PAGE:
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Animal Bone Ice Skates Dating Back 3,500 Years Found In China

The relics resemble other ancient ice skates found in Europe.


Ben Taub


Ben Taub

Freelance Writer

Benjamin holds a Master's degree in anthropology from University College London and has worked in the fields of neuroscience research and mental health treatment.

Freelance Writer

Bronze Age animal bone ice skate

An animal bone skate unearthed from Gaotai Ruins. Image credit: Xinjiang Institute of Cultural Relics and Archaeology

Archaeologists have discovered ancient ice skates made of animal bones in the Xinjiang Uygur Autonomous region of northwest China. Announcing the incredible find at a recent press conference, researchers said the ancient skates were created from ox and horse bones are likely to be 3,500 years old.

Located at the intersection of China, Mongolia, Kazakhstan and Kyrgyzstan, Xinjiang is a mountainous region that is widely regarded to be the birthplace of skiing. Cave paintings found in the Altai mountain range and dated to around 10,000 years ago appear to show hunters on skis, while the Altai people who inhabit the area maintain an ancient tradition of hand-crafting wooden skis for transport.


The newly-discovered ice skates were unearthed at the at the Bronze Age Gaotai Ruins, which form part of the larger Jiren Taigoukou site in the Ili River valley. Consisting of a 120-square-­meter (1,291-square-foot) burial complex and a residential area, the Gaotai Ruins are thought to house the remains of a noble herding family from the 15th and 16th centuries BCE.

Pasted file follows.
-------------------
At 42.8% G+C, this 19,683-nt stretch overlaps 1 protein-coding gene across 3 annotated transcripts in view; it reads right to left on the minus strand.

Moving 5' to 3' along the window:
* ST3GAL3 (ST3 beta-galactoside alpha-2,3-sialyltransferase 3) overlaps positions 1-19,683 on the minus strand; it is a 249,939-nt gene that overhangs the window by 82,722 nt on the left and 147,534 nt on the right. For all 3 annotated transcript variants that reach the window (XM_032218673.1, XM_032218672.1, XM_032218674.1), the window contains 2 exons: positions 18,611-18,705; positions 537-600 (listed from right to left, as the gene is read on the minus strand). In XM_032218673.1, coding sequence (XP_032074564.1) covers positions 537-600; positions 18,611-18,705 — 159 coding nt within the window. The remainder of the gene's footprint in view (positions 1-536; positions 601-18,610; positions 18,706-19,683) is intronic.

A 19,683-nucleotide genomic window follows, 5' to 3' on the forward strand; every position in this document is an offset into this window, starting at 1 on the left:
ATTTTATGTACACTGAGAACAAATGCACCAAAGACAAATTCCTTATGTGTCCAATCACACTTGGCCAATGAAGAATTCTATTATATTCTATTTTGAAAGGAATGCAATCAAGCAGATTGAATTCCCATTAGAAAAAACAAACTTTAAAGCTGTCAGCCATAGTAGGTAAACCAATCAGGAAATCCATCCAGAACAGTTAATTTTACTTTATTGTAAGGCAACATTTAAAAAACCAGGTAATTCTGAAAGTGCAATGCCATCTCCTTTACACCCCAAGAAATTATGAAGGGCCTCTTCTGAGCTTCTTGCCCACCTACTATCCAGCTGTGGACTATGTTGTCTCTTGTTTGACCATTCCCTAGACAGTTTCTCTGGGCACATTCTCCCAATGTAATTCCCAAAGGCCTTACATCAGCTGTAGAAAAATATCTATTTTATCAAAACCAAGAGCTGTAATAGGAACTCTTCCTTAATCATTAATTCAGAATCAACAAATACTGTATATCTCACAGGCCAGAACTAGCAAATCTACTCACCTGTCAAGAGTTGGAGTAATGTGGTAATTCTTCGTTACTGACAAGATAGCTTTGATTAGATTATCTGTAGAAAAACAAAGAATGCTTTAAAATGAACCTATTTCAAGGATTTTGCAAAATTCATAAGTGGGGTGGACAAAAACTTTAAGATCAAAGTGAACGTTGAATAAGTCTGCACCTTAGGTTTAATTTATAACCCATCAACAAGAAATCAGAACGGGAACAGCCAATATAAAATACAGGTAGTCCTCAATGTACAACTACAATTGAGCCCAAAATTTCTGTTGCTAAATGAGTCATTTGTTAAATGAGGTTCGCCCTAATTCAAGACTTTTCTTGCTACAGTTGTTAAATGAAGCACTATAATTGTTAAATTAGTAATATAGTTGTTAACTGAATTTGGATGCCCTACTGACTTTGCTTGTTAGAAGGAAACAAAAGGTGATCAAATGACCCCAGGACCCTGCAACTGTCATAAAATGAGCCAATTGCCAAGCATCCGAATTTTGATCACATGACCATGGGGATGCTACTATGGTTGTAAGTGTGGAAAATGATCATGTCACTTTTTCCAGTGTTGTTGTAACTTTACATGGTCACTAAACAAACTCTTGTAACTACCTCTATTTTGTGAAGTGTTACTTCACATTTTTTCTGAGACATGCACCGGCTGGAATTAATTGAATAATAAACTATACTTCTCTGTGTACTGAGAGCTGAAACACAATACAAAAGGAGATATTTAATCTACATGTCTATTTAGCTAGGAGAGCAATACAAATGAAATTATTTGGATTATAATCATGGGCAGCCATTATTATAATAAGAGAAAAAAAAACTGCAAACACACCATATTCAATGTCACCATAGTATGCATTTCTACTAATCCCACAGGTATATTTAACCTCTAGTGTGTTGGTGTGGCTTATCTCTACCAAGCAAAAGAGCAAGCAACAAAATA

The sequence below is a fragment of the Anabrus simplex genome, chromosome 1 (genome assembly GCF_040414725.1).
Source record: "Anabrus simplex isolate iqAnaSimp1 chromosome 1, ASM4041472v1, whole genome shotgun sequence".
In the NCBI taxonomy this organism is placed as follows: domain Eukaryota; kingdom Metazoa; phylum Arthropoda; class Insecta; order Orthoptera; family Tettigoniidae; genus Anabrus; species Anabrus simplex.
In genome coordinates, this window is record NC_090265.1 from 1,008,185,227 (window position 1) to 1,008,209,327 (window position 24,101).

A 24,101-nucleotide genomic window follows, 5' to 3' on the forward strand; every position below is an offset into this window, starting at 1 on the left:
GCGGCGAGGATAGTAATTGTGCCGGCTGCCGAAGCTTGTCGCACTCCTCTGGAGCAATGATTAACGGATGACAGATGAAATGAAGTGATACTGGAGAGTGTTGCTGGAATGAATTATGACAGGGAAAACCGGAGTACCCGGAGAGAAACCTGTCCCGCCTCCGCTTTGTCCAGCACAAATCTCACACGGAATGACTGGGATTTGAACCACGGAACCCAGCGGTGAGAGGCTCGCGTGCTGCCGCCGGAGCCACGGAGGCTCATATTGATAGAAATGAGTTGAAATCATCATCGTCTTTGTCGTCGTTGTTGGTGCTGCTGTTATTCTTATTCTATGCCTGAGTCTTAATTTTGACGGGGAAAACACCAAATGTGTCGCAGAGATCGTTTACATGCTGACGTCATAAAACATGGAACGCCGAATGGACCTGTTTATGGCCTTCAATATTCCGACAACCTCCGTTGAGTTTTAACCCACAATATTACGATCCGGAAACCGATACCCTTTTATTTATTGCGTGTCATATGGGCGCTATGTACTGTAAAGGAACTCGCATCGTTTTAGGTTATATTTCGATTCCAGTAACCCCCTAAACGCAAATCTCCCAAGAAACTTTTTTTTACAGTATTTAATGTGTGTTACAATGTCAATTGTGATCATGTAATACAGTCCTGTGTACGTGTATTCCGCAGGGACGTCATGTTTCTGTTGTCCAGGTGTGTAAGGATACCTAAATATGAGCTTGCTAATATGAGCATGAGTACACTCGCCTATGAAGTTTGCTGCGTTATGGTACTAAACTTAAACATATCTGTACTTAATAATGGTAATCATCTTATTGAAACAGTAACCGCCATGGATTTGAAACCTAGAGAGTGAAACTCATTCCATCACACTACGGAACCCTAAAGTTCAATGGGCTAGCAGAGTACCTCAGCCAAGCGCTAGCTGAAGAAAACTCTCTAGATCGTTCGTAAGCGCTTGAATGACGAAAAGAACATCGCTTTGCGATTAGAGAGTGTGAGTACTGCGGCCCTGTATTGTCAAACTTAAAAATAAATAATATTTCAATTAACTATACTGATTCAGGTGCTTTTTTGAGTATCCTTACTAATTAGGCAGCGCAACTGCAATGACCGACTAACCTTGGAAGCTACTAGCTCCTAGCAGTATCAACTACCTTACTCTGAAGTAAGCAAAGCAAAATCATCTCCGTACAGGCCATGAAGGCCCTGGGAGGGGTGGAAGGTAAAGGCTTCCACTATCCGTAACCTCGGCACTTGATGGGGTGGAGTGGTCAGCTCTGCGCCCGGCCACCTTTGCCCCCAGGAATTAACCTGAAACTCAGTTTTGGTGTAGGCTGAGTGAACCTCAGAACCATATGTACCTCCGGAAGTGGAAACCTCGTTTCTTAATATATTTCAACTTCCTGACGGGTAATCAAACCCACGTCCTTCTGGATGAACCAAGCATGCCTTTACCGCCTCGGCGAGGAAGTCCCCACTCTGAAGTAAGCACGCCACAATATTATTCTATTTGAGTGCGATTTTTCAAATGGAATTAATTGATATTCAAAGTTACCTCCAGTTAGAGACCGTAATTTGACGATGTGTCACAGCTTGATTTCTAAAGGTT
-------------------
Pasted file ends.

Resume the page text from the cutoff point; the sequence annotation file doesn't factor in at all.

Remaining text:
Though it’s not clear if the ice skates were used for hunting, transport or another purpose, the archaeologists say they are highly similar to bone skates found in ancient Europe. This, they say, provides clear evidence for communication between China and Europe during the Bronze Age.

Also discovered around the tomb were dozens of components of wooden wagons, including 11 wheels and more than 30 other parts such as shafts, axles and carriages. "Judging by the scattered pieces, we believe that these wooden wagon parts were deserted by their owners, and detached on purpose, and buried during establishing the tomb," excavation team leader Ruan Qiurong reportedly explained at the press conference.

"Our preliminary judgment is that [the wagons were] used during the construction of the high platform tomb. [They were] dismantled and buried consciously after being abandoned,” said Qiurong in a separate statement.


According to the Xinjiang Institute of Cultural Relics and Archaeology, the Gaotai Ruins represent “the largest, highest-[class], and best-preserved stone tomb architectural remains of the Bronze Age found in Xinjiang and even the Eurasian [landmass].”

In addition to the ice skates and wagon parts, archaeologists have uncovered more than 500 relics at the site, including pottery, stone tool, animal bones and bronze ware. As excavations continue, researchers hope to learn more about the burial culture and social structure in the Altai mountains during the Bronze Age.


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